The irony of the album’s title is not lost on anybody familiar with EPMD’s history, but for those of you new to Erick and Parrish Making Dollars, things could not have gotten MORE personal. Even though past efforts like “Strictly Business” and “Business as Usual” were highly regarded hip-hop classics, that critical acclaim couldn’t keep the group’s private business from going public in a very negative way. Parrish Smith’s home was robbed, Erick Sermon was named as a suspect, and when the tensions came to a head Sermon implied (without outright saying) Smith had it coming anyway because he had been pocketing all of their album proceeds and shortchanging Sermon’s share. The group split up in a very public and acrimonious way after “Business Never Personal” dropped, which made it all the more surprising when they reunited for a new album five years later.
EPMD could never quite recapture the magic found on this CD after their reconciliation. There are some highlights and many lowlights to their post-1992 catalogue, but on “Business Never Personal” they were at the peak of their musical and lyrical prowess. The group’s chemistry in the studio completely obscures whatever personal tensions existed behind the scenes, so in that respect at least they kept their business PROFESSIONAL when it came to recording this album. The results of their efforts was the most successful single of EPMD’s career and a personal favorite song of mine. You can’t help but chuckle just a little at the fact that a song bemoaning rappers who “Crossover” became their all-time biggest Billboard charting hit.
Smith: “The rap era’s outta control, brothers sellin their soul
to go gold, going, going, gone, another rapper sold
(To who?) To pop and R&B, not the MD
I’m strictly hip-hop, I’ll stick to Kid Capri
Funk mode, yeah kid, that’s how the Squad rolls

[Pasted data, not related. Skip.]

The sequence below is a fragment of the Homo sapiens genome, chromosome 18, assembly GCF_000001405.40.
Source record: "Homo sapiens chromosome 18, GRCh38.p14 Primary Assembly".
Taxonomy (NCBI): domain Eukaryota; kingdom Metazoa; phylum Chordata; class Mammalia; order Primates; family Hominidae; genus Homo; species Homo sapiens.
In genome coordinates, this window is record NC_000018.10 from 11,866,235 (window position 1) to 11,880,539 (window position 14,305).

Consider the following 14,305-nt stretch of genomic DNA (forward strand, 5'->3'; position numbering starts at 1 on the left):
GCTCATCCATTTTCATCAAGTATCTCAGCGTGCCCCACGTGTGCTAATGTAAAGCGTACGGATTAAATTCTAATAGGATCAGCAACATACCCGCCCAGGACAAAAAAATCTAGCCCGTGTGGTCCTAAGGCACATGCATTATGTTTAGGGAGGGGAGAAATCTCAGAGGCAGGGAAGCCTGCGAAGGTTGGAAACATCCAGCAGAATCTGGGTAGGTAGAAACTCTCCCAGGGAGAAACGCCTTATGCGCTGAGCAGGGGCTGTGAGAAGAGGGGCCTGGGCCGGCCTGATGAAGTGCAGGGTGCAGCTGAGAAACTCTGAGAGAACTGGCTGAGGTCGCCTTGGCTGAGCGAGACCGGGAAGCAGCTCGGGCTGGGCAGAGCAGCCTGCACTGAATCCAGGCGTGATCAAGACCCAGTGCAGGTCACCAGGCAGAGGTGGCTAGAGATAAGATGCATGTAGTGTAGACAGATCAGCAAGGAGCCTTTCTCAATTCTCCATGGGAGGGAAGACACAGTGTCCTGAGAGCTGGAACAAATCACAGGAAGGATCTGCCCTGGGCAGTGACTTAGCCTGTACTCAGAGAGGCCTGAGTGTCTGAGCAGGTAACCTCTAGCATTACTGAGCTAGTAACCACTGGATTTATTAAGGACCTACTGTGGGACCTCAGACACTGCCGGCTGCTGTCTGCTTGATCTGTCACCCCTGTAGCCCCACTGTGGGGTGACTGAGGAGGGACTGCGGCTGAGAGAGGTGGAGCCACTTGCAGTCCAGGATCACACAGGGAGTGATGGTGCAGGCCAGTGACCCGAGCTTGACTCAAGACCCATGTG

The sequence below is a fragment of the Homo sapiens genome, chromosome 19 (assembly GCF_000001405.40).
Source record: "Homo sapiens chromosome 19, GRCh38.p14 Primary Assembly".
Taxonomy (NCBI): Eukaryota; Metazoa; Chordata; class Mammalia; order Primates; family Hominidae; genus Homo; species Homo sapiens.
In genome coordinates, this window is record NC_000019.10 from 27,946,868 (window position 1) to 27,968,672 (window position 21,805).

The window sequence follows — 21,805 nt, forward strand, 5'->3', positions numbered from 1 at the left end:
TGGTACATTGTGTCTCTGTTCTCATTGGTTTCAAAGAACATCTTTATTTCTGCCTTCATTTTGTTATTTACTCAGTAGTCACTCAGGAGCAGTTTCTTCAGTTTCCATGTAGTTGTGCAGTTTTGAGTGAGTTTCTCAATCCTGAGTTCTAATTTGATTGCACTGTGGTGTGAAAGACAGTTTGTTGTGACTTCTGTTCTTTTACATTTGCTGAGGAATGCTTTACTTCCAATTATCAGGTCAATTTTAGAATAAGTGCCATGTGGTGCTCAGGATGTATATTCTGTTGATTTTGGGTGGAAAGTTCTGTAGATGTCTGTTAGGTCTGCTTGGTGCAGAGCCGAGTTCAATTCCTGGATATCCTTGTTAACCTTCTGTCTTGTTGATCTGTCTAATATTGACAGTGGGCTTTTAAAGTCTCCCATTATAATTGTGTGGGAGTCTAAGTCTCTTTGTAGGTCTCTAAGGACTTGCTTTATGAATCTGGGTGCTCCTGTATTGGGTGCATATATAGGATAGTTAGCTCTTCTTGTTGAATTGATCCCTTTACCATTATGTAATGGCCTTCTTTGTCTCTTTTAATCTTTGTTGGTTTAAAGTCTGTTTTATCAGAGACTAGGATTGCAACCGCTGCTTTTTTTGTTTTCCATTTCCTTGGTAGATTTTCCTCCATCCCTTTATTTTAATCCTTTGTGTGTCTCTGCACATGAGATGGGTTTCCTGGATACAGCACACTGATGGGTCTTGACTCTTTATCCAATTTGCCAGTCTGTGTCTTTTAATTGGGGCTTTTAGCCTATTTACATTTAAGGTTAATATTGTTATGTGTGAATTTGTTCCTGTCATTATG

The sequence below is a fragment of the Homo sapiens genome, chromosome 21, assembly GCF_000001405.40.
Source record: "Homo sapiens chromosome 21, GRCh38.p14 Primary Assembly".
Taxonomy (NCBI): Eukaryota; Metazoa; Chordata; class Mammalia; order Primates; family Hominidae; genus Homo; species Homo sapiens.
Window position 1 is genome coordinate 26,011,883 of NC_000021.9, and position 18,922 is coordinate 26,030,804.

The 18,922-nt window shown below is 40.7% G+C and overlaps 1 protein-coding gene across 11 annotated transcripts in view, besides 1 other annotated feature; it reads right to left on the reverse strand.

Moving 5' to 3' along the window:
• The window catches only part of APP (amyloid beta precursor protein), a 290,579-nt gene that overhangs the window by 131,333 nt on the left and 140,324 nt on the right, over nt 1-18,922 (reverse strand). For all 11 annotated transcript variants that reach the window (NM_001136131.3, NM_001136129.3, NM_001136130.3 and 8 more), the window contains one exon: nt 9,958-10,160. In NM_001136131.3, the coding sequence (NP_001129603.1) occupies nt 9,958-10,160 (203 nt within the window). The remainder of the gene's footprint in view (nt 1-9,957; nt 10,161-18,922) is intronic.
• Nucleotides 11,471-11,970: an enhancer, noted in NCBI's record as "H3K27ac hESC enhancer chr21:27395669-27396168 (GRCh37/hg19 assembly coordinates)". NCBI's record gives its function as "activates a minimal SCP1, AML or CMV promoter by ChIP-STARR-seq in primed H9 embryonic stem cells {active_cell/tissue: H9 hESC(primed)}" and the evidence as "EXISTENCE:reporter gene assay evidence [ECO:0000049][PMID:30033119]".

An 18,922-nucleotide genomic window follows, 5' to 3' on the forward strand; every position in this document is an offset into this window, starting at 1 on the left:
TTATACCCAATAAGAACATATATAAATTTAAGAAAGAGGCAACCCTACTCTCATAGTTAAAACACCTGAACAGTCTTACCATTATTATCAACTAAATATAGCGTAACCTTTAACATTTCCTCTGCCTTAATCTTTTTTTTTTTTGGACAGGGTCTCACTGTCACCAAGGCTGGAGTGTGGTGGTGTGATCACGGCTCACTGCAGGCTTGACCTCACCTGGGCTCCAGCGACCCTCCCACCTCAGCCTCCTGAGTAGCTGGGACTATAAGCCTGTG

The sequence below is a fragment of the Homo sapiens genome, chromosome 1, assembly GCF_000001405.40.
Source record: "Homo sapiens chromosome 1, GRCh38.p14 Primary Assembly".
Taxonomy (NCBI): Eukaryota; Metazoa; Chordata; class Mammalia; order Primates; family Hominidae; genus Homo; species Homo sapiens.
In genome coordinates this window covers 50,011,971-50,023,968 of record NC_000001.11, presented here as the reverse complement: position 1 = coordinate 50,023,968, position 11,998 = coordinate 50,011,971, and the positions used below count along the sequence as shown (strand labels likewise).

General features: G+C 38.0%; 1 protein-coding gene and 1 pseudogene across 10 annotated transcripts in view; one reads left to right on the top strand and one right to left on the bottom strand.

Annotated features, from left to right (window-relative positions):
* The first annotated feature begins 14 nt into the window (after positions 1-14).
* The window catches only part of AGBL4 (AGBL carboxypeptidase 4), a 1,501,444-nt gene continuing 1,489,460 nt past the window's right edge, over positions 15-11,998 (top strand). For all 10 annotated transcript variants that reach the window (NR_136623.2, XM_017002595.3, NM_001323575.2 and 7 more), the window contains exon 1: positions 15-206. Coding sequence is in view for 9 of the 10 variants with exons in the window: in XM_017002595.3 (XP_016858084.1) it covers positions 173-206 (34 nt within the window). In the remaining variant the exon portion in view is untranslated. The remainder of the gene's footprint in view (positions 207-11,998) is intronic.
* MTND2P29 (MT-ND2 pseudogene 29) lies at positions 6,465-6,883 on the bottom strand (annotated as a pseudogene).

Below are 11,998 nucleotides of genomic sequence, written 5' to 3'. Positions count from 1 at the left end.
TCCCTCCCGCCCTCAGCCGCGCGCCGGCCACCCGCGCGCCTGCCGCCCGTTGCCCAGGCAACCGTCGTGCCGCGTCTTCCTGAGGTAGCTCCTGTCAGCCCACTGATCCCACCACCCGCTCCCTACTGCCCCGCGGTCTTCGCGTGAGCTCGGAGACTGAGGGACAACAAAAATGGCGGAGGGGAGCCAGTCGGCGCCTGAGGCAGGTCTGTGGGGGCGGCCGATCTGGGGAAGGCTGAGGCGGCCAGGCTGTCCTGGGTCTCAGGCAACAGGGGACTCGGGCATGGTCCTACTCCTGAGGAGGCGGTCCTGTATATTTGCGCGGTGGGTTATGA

I know your head is bobbin, cause the neck knows
(Not like other rappers) frontin on they fans, they ill
Tryin to chill, sayin ‘Damn it’d be great to sell a mill’
That’s when the mind switch, to the pop tip
(“Kid you’re gonna be large!!”)
Yeah right, that’s what the company kicks
Forget the black crowds, you’re wack now
In a zoot suit; frontin black, lookin mad foul
I speak for the hardcore (rough, rugged and raw)
I’m outta here, catch me chillin on my next tour
From the U.S. to the white cliffs of Dover
Strictly underground funk, keep the crossover”
The group’s musical clout was also at its peak in terms of the Hit Squad before their messy divorce, with proteges including Das EFX (“Cummin’ at Cha”) and Redman (“Head Banger”) among artists who would continue to make an impact even after the group’s dissolution. On a short list titled Best Posse Songs of All Time I have to personally rank “Head Banger” top ten minimum, but top five more realistically. The samples of Joe Tex’ “Papa Was Too” and Parliament’s “One of Those Funky Things” made the song live up to its title. I defy you to listen to “Head Banger” and NOT bob your head to the beat. Every rapper fires with both lyrical barrels on their respective verses but it’s little wonder that Reggie Noble gets the final say on the track – you would NOT want to try to top his performance.
Redman: “SURPRISE NIGGAZ! The original P-Funk funks you up
I take a hit from a spliff then I get biz with the NEW CUT
Because I can +Jam+ like +Teddy+ if you let me
A Goodfella but still rugged like Joe PESCI
My style is mad funka-to-the-delic with the irrelevant
shit that I kick backflips any four bitch (yeah)
Deduct and I dip then I SWITCH
to an incredible nigga with a *nickle* nine on the hip